High-level guidance on event hierarchies


Today I am studying the overall structure of RunFrame(). Here is what I found, i.e. more or less everything the engine will or might do.

- RunFrame
	- Timer::BeginFrame		//sends out the E_BEGINFRAME event, signaling the beginning of the frame
		- Workqueue::HandleBeginFrame()
		- Input::HandleBeginFrame()
		- FileSystem::HandleBeginFrame()
		- Network::Update()
		- ResourceCache::HandleBeginFrame()
		- UI::HandleBeginFrame()				//for resetting cursor each frame

		note: the timer sets the event data that is passed to all 'RunFrame' updates
			- frame number: which frame is beginning
			- time step: how long ago did the previous frame start

	- PlayAudio				//turns on audio if engine turned it off in the previous frame, or if we went from minimized->full mode
	- Update 				//sends out a series of update events that organize update workflow
			- Scene::Update()
			- Material::HandleAttributeAnimationUpdate() 	//sometimes, not clear what situations
			- Audio::Update()
			- Octree::Update()				//when in headless mode, manually update Octree
			- Renderer::Update()
			- Network::PostUpdate()
			- UI::RenderUpdate()

	- Render 				//render the application to screen
		- Graphics::BeginFrame()
		- Renderer -> Render()
		- UI -> Render()
		- Graphics::EndFrame()

	- ApplyFrameRateLimit 	//timing magic
		- normal: the engine has a 'FrameTimer' that times frames... at engine initialization the timer is started, and then at the end of the first frame it is reset; the recorded value is the 'time step' between frames; at the same point in each frame the timer gets reset, ensuring very minimal clock losses; the actual gap between resetting the timer and the next 'E_BEGINFRAME' event should be on the order of nanoseconds unless the E_ENDFRAME event is abused by the programmer
		- real frame rate exceeds max frame rate: the minimum gap between frames hasn't been reached, so a real-time delay is inserted
		- real frame rate is below min frame rate: the maximum gap between frames has been exceeded; since it isn't possible to speed up the program execution, the frame rate is artificially slowed down; in other words, the time step is lowered to the max gap between frames; for example, even though 5 seconds have passed in the world, only 4 seconds will be recorded as elapsing in the program's world; in effect, the program will enter slow motion

		note: by default the time step recorded is a moving average of real timesteps, presumably as a low-pass filter on frame rates to mitigate jitter; however, I suspect when frame rates increase rapidly then the in-game physics will slow down, and vice versa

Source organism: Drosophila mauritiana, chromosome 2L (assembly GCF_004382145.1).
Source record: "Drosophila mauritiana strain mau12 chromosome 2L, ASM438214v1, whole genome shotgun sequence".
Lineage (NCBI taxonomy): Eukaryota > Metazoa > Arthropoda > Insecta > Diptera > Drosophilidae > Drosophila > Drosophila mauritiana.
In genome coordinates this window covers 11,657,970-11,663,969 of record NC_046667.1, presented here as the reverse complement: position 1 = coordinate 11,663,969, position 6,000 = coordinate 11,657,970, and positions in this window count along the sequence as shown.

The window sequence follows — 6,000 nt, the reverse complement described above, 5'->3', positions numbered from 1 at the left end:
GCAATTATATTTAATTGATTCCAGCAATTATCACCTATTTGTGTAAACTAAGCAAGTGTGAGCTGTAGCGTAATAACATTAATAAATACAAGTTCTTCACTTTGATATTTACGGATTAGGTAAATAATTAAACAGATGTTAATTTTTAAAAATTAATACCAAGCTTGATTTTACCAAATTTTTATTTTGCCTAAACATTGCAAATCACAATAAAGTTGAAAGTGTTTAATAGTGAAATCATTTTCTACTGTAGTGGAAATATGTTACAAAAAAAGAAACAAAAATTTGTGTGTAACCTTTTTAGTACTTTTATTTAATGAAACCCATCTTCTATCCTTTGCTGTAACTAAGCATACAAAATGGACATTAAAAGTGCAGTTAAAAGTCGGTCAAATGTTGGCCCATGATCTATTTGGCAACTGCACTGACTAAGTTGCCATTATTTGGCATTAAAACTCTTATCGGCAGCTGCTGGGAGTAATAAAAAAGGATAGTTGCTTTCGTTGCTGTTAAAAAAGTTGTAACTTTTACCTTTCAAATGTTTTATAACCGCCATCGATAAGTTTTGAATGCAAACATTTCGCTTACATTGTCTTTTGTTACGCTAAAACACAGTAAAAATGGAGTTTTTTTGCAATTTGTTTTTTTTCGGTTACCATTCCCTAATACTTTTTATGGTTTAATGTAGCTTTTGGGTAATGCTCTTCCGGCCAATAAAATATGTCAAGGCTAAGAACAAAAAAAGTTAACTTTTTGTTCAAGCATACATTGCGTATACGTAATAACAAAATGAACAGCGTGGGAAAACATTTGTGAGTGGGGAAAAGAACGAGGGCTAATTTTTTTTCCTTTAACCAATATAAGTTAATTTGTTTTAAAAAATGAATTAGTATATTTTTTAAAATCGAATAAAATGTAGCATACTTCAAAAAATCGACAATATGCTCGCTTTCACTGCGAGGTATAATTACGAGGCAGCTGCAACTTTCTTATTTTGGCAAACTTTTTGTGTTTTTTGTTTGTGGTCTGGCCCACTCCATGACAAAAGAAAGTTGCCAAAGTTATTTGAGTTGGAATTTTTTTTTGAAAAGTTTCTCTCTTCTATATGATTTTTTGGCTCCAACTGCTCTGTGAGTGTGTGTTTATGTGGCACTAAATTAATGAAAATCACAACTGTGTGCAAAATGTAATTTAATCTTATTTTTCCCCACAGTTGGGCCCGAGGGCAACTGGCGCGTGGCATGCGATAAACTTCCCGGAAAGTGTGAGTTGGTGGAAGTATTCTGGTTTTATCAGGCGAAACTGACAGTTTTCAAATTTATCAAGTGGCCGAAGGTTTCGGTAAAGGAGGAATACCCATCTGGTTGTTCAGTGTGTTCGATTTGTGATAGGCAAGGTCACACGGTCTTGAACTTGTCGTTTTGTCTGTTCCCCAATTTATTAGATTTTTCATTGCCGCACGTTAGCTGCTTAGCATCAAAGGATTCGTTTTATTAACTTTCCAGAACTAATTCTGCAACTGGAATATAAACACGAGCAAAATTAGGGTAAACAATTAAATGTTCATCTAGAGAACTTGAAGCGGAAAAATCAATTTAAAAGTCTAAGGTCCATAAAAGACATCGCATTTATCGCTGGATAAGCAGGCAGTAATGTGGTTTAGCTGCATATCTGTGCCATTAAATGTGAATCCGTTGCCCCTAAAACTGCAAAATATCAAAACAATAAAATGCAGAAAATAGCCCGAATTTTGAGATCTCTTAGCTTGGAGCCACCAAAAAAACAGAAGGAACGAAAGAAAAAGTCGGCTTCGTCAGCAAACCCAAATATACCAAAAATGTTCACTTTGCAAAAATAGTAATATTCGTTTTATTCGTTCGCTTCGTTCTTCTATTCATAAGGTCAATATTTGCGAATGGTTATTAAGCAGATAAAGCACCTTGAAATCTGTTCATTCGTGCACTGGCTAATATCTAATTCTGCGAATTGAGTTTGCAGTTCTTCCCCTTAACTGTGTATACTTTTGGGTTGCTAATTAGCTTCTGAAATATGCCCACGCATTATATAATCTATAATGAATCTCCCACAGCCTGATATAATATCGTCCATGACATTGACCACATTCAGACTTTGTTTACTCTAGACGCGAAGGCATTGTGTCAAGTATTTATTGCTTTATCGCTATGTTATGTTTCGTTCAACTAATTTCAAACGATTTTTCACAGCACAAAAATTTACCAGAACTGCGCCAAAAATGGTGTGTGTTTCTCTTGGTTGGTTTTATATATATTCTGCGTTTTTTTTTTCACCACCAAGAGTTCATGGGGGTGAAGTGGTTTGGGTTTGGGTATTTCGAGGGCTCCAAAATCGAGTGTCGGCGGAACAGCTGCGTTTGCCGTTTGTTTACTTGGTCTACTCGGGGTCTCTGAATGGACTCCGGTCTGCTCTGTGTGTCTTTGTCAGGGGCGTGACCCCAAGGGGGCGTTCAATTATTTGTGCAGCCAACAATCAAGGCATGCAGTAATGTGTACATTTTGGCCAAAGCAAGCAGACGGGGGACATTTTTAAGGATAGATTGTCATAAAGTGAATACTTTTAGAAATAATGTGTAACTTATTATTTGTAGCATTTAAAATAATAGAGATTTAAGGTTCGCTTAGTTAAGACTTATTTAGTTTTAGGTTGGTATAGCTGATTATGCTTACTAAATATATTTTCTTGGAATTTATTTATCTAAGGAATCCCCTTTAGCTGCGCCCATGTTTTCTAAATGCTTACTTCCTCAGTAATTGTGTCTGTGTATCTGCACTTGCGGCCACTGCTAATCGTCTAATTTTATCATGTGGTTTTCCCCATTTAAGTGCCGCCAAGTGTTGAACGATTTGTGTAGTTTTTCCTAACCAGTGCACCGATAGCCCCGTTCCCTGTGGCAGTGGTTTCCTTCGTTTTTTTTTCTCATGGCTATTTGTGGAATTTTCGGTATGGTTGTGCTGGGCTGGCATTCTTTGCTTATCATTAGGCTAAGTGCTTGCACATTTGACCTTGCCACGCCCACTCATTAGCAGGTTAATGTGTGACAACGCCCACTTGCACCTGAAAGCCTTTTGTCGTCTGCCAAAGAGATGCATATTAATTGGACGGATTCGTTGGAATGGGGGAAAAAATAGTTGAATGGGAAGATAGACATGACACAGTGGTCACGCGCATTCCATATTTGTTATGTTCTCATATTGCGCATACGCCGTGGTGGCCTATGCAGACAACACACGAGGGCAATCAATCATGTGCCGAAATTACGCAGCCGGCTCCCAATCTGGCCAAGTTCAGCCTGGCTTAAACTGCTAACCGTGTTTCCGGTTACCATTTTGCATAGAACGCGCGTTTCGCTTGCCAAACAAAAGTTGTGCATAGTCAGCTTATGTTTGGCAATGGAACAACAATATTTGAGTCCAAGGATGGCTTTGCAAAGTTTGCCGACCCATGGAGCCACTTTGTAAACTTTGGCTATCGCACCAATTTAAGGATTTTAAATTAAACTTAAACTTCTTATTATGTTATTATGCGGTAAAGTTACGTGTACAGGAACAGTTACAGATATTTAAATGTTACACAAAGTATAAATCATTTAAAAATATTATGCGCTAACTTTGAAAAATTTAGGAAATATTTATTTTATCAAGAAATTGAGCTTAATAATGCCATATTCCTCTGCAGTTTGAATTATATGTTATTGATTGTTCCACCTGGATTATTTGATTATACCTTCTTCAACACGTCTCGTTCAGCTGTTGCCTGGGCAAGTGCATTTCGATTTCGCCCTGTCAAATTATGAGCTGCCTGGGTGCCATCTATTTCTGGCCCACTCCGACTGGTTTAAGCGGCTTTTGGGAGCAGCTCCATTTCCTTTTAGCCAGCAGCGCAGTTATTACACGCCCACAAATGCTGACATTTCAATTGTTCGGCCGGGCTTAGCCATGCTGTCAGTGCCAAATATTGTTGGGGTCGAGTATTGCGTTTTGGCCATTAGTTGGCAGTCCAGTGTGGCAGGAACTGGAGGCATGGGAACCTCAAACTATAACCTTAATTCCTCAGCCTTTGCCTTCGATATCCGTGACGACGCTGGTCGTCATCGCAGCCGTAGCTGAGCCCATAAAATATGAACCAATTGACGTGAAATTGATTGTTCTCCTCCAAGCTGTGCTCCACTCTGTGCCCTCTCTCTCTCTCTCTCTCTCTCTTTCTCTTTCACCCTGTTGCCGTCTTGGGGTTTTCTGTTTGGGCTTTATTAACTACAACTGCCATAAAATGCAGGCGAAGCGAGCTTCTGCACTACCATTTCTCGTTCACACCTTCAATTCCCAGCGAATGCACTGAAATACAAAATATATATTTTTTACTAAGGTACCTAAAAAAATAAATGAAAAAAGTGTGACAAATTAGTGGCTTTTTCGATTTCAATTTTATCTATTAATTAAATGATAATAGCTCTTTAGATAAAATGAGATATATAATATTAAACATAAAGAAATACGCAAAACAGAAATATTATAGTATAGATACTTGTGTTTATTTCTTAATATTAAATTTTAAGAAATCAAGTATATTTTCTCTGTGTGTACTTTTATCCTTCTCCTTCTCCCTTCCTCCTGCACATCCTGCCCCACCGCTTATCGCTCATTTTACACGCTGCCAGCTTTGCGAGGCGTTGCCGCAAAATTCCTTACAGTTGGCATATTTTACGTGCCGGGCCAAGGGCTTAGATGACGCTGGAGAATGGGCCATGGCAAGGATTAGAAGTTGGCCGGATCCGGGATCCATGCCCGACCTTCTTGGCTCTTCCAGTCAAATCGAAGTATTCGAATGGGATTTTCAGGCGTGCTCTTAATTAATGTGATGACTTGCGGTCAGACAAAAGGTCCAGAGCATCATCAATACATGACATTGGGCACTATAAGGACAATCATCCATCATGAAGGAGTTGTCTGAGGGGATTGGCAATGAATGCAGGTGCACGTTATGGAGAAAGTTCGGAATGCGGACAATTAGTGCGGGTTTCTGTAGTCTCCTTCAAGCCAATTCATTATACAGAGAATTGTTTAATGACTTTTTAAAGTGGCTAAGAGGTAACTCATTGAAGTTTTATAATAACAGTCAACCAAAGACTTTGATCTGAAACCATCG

- Timer::EndFrame		//sends out the E_ENDFRAME event, signaling the end of the frame
			- Graphics::DebugRenderer()
			- Input::HandleEndFrame() 		// only for 'EMSCRIPTEN' builds
			- Log::HandleEndFrame()

From what I can tell, ‘first to subscribe is first to respond on event send; sender-specific responses all go before generic responses (objects only respond once to an event, and sender-specific responses will take precedence over general responses if the object has multiple subscriptions to the same event with different senders [or no sender])’ according to the use of EventReceiverGroup. This means in the main update cycle, if a scene was initialized before any application objects subscribed to E_UPDATE, the scene will respond to E_UPDATE first before those other subscribers. Of course, a scene can technically be initialized anywhere.

I suppose my question is about best practices around order sequences of responses. If order matters, is it best to use different events that are sent sequentially? Should I assume all responses to an event could be randomly sequenced? Is there ever a situation where it is reasonable to use subscription order to control response order?

I’d love to hear anyone’s thoughts on how to fit the structure of an application into the engine’s workflow.

Yes. You may need to add some intermediate events if existing are not enough.
I wish we had something like update graph for both scene and global subsystems, but we don’t.

Yes. Order may or may not be preserved now, but it is not reliable behaviour.

You better not.

Thanks @Eugene. I was also wondering, it seems some engines implement a fixed-timestep internal loop within the frame loop for more streamlined physics. Is there a reason Urho3D did not implement that internal loop? I suppose it wouldn’t be unreasonably hard to implement one locally if necessary.

Bullet physics implements fixed step loop internally and Urho reuses it via events.


Maybe this is a dumb question… it seems like most or all event handlers are implemented like this:

void HandleEvent(StringHash eventType, VariantMap &eventData);

I’m wondering why is eventData not made const? If order-based event handling isn’t safe, then there shouldn’t be any situation where modifying eventData is safe or sensical. So, it would seem to want const always. Except maybe to pass information back to the sender… but even so that would be a rare exception for removing const, not a standard practice.

EDIT: Apparently operator[]() const for HashMap returns a pointer, while non-const returns a reference. Either way it is write access…

  1. It is impossible to implement safe operator [] for constant dictionary in C++, if it returns value (=not pointer/optional/whatever). And value access via [] is convinient in most scenarios.
  2. If you know there is only one event recepient, it’s fine to return values via event data.
  3. Even if you know there may be multiple event recepients, it’s fine to return values via event data, as long as you know what you are doing.
  4. And (1) or (2) is basically the only way you can possibly get feedback from event if you need it.

It pretty much forces events to accept mutable event data.